Teach This Poem: "Ghosts and Fashion" by Elaine Equi
Produced for K-12 educators, Teach This Poem features one poem a week from our online poetry collection, accompanied by interdisciplinary resources and activities designed to help teachers quickly and easily bring poetry into the classroom. The series is written by our Educator in Residence, Dr. Madeleine Fuchs Holzer, and is available for free via email.
“Duncan, Isadora 49.” Jerome Robbins Dance Division, The New York Public Library. New York Public Library Digital Collections. http://digitalcollections.nypl.org.
“Old Woman in an Armchair,” attributed to Jacob Backer (1608-1651). Oil on canvas. Bequest of Benjamin Altman, 1913. www.metmuseum.org
“Maria Luisa of Parma” by Laurent Pécheux (1729-1821). Oil on canvas. Bequest of Annie C. Kane, 1926. www.metmuseum.org
“Portrait of Madeleine Castaing” by Chaim Soutine (1893-1943). Oil on canvas. Bequest of Miss Adelaide Milton de Groot. www.metmuseum.org
- Project the image of Isadora Duncan above for your students to see, alongside the additional three images in the slideshow.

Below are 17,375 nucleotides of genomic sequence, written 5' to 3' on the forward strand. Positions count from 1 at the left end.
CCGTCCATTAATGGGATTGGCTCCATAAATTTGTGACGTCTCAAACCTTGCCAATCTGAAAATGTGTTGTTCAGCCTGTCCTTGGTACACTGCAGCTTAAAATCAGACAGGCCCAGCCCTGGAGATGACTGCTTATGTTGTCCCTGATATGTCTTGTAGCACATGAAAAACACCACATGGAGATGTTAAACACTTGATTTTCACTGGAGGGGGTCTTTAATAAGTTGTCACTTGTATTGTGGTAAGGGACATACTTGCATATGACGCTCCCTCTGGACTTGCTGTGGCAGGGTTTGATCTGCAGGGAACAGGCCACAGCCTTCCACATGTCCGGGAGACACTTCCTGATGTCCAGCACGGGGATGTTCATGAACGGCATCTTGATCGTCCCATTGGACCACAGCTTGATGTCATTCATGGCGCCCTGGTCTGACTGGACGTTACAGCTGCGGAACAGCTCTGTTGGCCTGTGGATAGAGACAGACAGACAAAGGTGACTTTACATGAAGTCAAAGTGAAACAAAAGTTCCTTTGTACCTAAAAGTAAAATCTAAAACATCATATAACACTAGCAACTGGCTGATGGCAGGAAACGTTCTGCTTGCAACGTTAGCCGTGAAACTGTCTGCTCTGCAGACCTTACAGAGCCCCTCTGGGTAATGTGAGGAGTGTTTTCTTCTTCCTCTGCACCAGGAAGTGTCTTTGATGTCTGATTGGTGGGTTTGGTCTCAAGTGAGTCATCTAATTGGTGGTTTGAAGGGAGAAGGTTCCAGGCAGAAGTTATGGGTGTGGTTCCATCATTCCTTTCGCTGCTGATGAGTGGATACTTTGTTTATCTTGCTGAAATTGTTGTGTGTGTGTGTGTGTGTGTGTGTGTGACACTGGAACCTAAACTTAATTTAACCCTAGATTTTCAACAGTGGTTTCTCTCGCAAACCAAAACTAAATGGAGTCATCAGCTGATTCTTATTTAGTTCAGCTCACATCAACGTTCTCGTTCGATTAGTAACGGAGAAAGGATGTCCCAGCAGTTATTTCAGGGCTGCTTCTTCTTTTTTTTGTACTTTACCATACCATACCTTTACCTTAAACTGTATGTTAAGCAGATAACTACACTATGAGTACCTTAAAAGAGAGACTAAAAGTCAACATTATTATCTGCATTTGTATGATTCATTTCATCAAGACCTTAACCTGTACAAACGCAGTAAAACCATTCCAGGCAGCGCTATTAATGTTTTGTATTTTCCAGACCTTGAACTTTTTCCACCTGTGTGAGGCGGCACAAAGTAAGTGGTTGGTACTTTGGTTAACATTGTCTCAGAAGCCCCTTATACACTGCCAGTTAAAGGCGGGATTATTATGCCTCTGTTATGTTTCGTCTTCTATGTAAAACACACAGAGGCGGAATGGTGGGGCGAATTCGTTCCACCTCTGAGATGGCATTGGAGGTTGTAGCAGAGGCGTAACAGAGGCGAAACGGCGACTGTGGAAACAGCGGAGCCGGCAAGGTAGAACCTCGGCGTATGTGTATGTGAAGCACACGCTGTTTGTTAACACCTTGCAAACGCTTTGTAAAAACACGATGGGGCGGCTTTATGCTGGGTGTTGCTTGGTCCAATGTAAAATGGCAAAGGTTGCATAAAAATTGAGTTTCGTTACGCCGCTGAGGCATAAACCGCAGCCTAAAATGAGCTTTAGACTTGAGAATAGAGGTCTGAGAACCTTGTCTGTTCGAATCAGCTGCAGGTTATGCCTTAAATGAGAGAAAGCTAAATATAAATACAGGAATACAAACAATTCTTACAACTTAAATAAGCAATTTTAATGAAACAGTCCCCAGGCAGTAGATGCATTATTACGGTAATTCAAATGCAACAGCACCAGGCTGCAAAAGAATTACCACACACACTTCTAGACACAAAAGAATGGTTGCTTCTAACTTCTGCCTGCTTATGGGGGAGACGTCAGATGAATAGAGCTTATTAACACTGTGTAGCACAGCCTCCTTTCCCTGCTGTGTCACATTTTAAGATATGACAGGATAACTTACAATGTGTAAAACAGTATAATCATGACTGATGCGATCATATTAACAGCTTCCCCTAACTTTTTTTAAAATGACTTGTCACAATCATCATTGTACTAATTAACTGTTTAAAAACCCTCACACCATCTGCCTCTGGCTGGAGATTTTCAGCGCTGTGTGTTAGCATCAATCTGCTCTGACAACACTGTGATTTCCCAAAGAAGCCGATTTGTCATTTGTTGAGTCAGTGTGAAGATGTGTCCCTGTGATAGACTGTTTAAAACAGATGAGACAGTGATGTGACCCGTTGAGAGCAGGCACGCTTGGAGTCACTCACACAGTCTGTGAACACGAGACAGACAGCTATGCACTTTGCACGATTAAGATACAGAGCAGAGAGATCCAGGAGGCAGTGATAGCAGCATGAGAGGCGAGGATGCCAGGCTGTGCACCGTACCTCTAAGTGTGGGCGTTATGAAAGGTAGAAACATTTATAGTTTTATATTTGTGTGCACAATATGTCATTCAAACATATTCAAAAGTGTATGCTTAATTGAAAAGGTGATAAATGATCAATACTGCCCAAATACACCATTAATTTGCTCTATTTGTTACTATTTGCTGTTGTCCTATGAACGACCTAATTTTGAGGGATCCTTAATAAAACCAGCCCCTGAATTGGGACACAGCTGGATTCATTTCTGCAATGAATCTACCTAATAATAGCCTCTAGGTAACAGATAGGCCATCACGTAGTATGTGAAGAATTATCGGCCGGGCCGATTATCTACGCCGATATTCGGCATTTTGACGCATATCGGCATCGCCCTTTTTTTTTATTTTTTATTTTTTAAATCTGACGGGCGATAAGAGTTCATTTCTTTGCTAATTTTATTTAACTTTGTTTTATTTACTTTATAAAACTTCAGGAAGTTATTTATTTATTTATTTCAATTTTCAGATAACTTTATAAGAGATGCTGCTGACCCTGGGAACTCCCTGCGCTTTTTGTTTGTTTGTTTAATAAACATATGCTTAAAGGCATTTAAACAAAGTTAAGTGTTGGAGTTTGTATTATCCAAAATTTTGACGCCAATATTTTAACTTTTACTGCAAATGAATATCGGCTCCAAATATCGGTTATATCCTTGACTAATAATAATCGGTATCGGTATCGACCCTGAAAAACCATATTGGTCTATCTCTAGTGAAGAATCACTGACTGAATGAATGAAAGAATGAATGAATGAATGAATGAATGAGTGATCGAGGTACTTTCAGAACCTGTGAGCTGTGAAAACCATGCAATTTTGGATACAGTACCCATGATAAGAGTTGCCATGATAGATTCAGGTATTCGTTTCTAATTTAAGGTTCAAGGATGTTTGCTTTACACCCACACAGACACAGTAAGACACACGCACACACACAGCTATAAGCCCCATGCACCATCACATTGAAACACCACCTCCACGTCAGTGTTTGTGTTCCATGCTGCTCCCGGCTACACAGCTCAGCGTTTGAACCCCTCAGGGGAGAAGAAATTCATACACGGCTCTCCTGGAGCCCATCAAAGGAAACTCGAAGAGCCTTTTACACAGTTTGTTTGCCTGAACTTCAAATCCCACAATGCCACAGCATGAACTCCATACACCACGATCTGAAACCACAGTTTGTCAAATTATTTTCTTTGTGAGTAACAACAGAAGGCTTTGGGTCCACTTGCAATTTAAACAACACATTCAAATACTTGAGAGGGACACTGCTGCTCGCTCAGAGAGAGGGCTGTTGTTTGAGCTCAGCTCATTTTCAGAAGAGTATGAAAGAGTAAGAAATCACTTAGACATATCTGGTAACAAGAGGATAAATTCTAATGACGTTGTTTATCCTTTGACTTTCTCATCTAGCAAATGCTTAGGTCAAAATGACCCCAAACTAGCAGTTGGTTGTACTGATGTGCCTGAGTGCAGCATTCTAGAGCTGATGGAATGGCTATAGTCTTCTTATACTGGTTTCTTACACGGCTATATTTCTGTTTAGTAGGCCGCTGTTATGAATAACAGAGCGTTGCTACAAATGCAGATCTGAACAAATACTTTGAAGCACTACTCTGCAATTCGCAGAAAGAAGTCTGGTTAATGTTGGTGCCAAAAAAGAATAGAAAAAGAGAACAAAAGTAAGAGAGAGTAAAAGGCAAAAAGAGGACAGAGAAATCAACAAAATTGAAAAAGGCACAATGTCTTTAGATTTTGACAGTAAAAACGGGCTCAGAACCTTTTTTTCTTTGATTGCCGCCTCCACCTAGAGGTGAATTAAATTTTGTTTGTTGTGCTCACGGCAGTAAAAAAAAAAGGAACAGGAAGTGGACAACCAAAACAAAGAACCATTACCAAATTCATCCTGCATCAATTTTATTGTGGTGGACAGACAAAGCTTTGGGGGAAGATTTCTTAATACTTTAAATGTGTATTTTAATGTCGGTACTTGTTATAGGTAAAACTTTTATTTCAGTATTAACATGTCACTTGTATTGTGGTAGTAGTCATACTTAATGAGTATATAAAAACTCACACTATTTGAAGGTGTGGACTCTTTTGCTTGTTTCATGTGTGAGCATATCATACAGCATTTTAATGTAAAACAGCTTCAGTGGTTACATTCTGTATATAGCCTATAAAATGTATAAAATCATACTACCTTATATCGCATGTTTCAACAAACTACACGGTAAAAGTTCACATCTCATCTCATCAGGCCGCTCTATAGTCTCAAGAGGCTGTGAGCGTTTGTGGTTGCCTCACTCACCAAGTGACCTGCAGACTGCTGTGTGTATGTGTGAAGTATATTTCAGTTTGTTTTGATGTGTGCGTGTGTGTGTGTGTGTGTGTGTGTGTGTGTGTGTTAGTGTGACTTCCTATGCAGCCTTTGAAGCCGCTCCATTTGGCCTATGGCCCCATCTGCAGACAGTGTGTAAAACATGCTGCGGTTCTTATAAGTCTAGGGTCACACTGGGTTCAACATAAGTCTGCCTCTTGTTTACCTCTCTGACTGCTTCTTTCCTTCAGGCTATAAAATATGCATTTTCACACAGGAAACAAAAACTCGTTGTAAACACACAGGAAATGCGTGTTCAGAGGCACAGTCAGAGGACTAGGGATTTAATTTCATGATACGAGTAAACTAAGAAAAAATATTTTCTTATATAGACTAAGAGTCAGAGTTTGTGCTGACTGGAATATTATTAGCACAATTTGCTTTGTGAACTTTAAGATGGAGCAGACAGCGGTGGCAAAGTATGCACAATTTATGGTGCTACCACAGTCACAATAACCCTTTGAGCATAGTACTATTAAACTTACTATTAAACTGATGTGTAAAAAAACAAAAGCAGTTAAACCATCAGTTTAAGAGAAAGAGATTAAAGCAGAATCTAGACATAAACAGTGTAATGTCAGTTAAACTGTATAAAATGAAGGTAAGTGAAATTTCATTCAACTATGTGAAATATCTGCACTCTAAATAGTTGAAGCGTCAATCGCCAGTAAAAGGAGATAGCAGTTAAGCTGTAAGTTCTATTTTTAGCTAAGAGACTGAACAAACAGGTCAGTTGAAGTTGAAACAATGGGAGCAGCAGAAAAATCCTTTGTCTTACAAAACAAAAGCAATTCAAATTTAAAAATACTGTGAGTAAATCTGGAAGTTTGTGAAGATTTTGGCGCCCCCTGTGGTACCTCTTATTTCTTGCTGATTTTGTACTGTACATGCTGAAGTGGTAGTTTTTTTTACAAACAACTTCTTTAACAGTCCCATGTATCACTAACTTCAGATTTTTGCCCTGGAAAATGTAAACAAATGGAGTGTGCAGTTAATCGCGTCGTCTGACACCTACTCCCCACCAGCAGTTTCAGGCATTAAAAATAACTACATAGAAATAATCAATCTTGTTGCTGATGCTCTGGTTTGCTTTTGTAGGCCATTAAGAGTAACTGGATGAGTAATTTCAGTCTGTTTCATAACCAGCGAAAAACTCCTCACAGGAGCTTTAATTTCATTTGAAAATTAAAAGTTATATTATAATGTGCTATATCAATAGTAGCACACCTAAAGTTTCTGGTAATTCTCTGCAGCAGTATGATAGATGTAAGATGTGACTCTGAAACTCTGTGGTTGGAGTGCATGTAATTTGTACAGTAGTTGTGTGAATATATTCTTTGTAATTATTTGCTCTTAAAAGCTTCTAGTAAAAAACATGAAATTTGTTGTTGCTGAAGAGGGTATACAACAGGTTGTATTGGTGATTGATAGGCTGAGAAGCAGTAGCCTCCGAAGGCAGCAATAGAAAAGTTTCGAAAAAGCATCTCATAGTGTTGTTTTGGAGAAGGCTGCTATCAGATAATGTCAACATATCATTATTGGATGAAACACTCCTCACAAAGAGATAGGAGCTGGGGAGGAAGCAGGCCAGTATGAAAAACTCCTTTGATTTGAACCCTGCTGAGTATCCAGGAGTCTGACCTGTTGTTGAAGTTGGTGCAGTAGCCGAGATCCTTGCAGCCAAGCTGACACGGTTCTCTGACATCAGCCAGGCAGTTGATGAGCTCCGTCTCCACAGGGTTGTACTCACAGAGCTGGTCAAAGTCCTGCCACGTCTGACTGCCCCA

- Ask your students to look carefully at each image and to write down what strikes them about the clothing of the person depicted. Then ask them to think about which type of clothing they might see a ghost wear.
- Ask your students to gather in small groups and share their thoughts about ghostly costumes. Ask them to back up these opinions with what they already know or imagine about ghosts.
- Project the poem “Ghosts and Fashion” so your students can read it easily. Ask your students to read the poem silently twice. The first time, they should read it straight through. The second time, ask them to write down the words and phrases that jump out at them. Make sure they include the words they don’t know so you can go over them later in the lesson.
- Ask a student to read the poem aloud to the class. The listening students should write down new words and phrases that jump out when they hear the poem read. Ask another student to read the poem aloud, and repeat the same process.
- Ask your students to discuss the poem in pairs. How do the last three lines differ from the rest of the poem? Remind them to cite the notes they took while reading and listening to the poem.
- Ask your students to use their imaginations to write how they, like visual artists and poets, would clothe the “ghost” of a loved one. How will the clothes the ghost wears tell us something more about the person?